Song Of The Week: YACHT—“I Wanna Fuck You Till I’m Dead”

By Dora Boras

This past week, Portland synthpop duo YACHT issued a statement on their Facebook stating that private footage of a sex tape starring Jona Bechtolt and Claire L. Evans, the two main members of YACHT, was leaked onto the internet. Fans, pervs and regular people alike who hammered  “YACHT sex tape” into Google were greeted by roughly 3 minutes of SFW “nightvision” footage of a sex tape no one asked for. The band quickly took control of the situation, making the tape available for purchase on their website, only for that page to quickly be replaced with an apology, as the band later revealed that the tape was a hoax. An updated Jezebel article quoted an email from Evans, indicating that the tape was an effort to stimulate buzz around an upcoming video for YACHT’s single, “I Wanna Fuck You Till I’m Dead”. The hoax was received by multiple news and music publications, whose articles called the stunt tasteless, and rightfully so. The experiences of revenge porn victims should not be used as a platform for empathy, and I disagree with this method of publicity to the fullest. But what about the actual music, and the video that followed? Was it worth all this hype? Was it worth YACHT potentially tainting their already unrecognizable name with a media circus gone awry?

The song is okay. It sounds like an average, though catchy, synth-pop melody, that would probably fare well in the background of a commercial for Radio Shack. The memorability of the song is carried not by the music or lyrics itself, but the word “fuck” in the title, and the drama that surrounded the release of the video. Watching the drama unravel around the sex tape was much more entertaining. The video, however, was much more enjoyable.

It opens with the couple flirting at night in their seemingly Ikea-furnished apartment, playfully passing the camera to each other, reminiscent of 2004’s cultural monolith, “1 Night in Paris,” starring Paris Hilton. Hilton, a revenge porn victim herself, used this to launch her name and image into an early 2000s sex icon status. These homemade images are cross cut with scenes of the playing band in front of a blank white set accentuated with fun drawings on a backdrop behind them, all the instruments and outfits in bold colors. Evans, whose short hair and pantsuit calls upon a young Annie Lennox, makes surrealistic faces into the camera as she mouths the words. As the sex tape scenes progress, the happy couple proceed to rip their skin off, revealing oily aliens underneath, vaguely reminding me of a microwaved version of Dr. Zoidberg from Futurama. The footage becomes almost unbearable to watch, at the night-vision effect highlights the greasy, bumpy bodies as they grind against each other, stroking their inhumane appendages.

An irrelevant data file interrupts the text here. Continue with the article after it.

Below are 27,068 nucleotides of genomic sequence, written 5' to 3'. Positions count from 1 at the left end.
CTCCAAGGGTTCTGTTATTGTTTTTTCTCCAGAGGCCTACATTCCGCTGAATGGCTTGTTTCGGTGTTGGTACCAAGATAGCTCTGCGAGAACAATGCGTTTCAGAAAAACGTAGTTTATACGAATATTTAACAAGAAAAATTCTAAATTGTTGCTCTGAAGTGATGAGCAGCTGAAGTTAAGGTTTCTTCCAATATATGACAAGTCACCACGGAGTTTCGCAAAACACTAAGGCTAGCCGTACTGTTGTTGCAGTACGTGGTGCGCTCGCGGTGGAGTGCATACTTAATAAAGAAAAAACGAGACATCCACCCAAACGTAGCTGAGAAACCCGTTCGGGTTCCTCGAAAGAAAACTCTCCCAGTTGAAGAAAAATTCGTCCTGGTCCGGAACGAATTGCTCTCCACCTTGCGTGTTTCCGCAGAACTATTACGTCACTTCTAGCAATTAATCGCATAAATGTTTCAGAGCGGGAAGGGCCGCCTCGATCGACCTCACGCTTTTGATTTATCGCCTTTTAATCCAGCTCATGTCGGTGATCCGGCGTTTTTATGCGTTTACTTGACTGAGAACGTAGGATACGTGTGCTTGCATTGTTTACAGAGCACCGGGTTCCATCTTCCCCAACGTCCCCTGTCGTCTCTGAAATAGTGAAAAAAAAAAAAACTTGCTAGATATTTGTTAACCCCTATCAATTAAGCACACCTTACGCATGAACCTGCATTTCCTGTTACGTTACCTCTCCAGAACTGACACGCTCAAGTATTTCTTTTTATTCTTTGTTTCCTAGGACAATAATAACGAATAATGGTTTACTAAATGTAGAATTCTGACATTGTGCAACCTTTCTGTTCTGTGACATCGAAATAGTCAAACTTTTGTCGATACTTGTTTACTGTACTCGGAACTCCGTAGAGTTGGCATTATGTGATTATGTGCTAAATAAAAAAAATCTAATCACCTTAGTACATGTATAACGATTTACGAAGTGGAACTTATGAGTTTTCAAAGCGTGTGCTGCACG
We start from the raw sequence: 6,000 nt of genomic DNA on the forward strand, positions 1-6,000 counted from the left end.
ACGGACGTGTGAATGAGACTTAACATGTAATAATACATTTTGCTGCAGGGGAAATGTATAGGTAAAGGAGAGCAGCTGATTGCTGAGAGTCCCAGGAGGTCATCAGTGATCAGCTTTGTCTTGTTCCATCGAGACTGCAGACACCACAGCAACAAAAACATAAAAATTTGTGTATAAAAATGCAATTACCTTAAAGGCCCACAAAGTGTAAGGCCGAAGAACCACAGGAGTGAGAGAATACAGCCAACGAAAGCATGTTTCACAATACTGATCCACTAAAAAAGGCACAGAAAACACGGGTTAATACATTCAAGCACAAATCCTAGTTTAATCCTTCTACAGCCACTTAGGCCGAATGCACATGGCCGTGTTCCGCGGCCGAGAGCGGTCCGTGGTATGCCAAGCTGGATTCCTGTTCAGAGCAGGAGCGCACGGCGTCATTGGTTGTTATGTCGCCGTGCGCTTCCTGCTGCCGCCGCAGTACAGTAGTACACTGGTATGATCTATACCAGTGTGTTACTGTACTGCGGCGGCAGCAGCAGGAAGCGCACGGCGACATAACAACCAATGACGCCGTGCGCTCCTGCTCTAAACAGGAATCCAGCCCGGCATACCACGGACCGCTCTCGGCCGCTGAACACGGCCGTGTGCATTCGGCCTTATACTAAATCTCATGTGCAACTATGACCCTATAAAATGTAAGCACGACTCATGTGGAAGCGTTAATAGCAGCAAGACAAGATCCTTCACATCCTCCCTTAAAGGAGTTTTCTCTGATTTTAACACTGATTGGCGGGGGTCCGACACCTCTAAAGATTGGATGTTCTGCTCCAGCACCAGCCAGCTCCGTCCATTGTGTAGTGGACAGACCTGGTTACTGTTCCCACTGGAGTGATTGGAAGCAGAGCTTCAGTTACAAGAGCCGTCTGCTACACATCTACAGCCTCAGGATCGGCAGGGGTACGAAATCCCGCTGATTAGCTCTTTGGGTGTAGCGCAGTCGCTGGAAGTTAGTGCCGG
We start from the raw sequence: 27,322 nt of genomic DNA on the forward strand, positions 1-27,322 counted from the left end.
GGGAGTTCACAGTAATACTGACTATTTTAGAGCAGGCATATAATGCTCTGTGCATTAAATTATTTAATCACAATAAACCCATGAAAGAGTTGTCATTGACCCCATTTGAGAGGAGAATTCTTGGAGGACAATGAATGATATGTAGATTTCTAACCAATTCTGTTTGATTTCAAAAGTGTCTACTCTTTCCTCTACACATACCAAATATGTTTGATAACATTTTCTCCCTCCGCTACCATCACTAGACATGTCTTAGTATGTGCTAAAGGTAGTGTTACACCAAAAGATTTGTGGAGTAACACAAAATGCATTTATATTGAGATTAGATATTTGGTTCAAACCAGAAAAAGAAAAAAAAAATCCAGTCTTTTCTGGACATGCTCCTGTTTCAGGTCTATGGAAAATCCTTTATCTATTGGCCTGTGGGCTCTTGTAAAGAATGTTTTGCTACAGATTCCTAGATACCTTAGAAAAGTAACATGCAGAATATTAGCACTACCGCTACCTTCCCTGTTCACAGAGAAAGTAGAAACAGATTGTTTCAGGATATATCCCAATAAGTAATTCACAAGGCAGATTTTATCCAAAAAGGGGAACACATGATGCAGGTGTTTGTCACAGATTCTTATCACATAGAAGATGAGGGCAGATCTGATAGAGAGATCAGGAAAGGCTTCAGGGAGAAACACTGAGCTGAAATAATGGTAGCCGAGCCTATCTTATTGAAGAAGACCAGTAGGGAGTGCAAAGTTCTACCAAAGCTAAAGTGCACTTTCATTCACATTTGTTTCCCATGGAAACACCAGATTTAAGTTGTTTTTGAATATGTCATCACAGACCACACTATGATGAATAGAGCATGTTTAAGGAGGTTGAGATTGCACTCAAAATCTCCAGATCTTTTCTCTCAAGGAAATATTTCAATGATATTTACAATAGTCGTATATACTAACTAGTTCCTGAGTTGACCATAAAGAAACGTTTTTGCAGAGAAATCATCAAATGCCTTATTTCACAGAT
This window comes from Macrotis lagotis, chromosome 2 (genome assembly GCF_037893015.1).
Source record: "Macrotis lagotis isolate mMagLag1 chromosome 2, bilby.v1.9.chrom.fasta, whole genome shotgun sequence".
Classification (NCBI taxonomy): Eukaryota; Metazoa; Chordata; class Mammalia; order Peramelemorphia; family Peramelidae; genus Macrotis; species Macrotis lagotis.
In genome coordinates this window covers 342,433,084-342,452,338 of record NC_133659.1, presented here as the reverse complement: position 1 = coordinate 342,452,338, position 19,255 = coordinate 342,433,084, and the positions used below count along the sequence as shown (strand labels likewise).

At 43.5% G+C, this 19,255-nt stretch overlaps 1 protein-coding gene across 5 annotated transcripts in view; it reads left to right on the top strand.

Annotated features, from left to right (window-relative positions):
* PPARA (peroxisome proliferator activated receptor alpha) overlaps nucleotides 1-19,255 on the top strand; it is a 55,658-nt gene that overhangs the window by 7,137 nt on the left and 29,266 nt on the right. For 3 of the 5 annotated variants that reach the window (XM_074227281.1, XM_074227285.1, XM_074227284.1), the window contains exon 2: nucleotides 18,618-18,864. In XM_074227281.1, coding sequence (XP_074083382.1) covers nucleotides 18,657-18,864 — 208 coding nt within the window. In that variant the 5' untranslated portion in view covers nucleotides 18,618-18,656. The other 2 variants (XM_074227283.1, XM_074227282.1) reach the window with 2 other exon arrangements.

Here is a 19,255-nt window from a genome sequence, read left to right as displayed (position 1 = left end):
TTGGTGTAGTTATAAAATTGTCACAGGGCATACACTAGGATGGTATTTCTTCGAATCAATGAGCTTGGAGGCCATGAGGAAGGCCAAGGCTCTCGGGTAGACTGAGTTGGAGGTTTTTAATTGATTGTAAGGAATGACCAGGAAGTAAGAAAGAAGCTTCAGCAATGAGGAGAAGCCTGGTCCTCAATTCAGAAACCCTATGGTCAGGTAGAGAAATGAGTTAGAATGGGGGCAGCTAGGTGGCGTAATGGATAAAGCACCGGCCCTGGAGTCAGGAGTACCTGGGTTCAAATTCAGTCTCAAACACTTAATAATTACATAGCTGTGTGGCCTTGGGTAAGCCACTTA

I can see where they were going with this. Hypothetically, it does seem funny to create a giant scandal around a “leaked” sex tape featuring Becholt and Evans in the throes of their most private moments, only to transform them into horrifying monsters, slyly commenting on the culture of porn and voyeurism we’ve created. YACHT betrays its audience, and the grotesque nature of the footage forsakes us, and YACHT shakes their finger at us saying, “shame on you for not respecting our privacy. Serves you right to be horrified by our slimy alien suits jerking each other off.”

 I don’t hate YACHT, but I don’t care about YACHT, and I want to go back to not caring about YACHT. I definitely would not be reviewing YACHT without the scandal, and I do realize my own hypocrisy as I’m writing about it and therefore contributing to the circus. I’ve listened to YACHT before, and absolutely empathized with them when they addressed their breach of privacy. However, it doesn’t seem to make the music or the video look or sound any better to me. Like most publicity stunts, the affair was tasteless, and victims of revenge porn do not deserve to be made fun of, or their experiences trivialized in the name of mediocre synth-pop music. The song is only okay, and the video had clever intentions, but is now ruined by a weak attempt to stimulate hype. The hoax was entirely anticlimactic, albeit effective, and interestingly arrived in the wake of Radiohead’s disappearance from the internet, whose return provided fans with new, enjoyable music and an interesting video to match. Radiohead’s approach was largely more successful and it didn’t even offend anyone, imagine that. Maybe you need to actually put out good material to get anywhere in this damn industry.

Though the scandal within itself was effective, as it reached of a realm and an audience outside of music journalism, the drama was better than the content itself, and therefore, we should allow YACHT to slide back underneath the radar where they’ve largely remained since their inception.

Watch the music video for “I Wanna Fuck You Till I’m Dead” here.


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